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The controversial negotiations over trade agreements between the European Union and regional blocs in Africa are challenging governments to rethink the best way of promoting economic integration across the continent. The impact of the agreements will depend on whether governments put their efforts into consolidating existing regional communities, or allow grand plans for integration to become surrogates for action.
SAIIA will host a half day workshop on the treatment of intellectual property rights in the SADC Economic Partnership Agreement (EPA) on 20th March 2009. Of the six African, Caribbean, and Pacific (ACP) regions negotiating EPAs with the EU, only the Caribbean Forum (CARIFORUM) managed to conclude a fully fledged agreement covering goods, services, intellectual property and other issues by January 2008.  All the other ACP countries only signed interim EPAs (IEPAs) with limited subject coverage and negotiations continue.
SAIIA will host a half day workshop on the treatment of intellectual property rights in the SADC Economic Partnership Agreement (EPA) on 20th March 2009. Of the six African, Caribbean, and Pacific (ACP) regions negotiating EPAs with the EU, only the Caribbean Forum (CARIFORUM) managed to conclude a fully fledged agreement covering goods, services, intellectual property and other issues by January 2008.  All the other ACP countries only signed interim EPAs (IEPAs) with limited subject coverage and negotiations continue.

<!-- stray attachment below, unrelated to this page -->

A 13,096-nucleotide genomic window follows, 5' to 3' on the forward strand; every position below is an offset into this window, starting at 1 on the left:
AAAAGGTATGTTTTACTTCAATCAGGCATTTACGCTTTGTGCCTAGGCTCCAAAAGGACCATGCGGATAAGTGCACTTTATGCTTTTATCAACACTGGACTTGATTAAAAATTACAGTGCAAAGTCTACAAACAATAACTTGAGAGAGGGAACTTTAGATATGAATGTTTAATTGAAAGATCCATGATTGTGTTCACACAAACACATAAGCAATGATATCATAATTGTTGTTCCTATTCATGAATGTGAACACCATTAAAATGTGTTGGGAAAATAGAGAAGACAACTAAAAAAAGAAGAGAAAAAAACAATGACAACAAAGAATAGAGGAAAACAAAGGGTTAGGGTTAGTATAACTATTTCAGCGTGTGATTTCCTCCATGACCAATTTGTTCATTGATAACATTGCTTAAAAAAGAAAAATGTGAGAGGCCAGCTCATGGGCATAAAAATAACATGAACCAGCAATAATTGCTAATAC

The negotiations for Economic Partnerships Agreements (EPAs) between African Caribbean and Pacific countries (ACP) and the European Union (EU) were launched in 2000.These negotiations were carried out in terms of the Cotonou Agreement which seeks to replace non reciprocal trade preferences (under the Lome Agreement), which the ACP countries have been receiving from the EU. The aim was to conclude full and comprehensive agreements by the end of 2007 so as to meet the deadline for bringing the EU's preferential trade arrangements for goods with the ACP countries into conformity with the World Trade Organization's (WTO) General Agreement on Tariffs…
As published on allAfrica.comJohannesburg — South Africa, the only African state to date to have signed a "strategic partnership agreement" with the European Union, is holding a summit with the EU today in Bordeaux, France.
South Africa is the only African state to date to have signed a Strategic Partnership Agreement with the EU. The Summit, to be held on Friday in France, is the first Heads of State meeting since the establishment of the Partnership in May 2007. The summit will build on the discussions that have been held since November 2004 in the six EU-SA Ministerial Troika meetings. President Thabo Mbeki and Foreign Minister Dlamini-Zuma will meet with French President Nicolas Sarkozy and current chair of the European Council, Secretary General of the Council and High Representative for the Common Foreign and Security…
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THIS PROJECT IS NOW CLOSED.The EU-Africa Project publications appear in a number of formats. For more information on our Publications, please contact our Publications Department. SAIIA Occasional Papers SAIIA's Occasional Papers present topical, incisive analyses, offering a variety of perspectives on key policy issues in Africa and beyond. Core public policy research themes covered by SAIIA include good governance and democracy; economic policy-making; international security and peace; and new global challenges such as food security, global governance reform and the environment.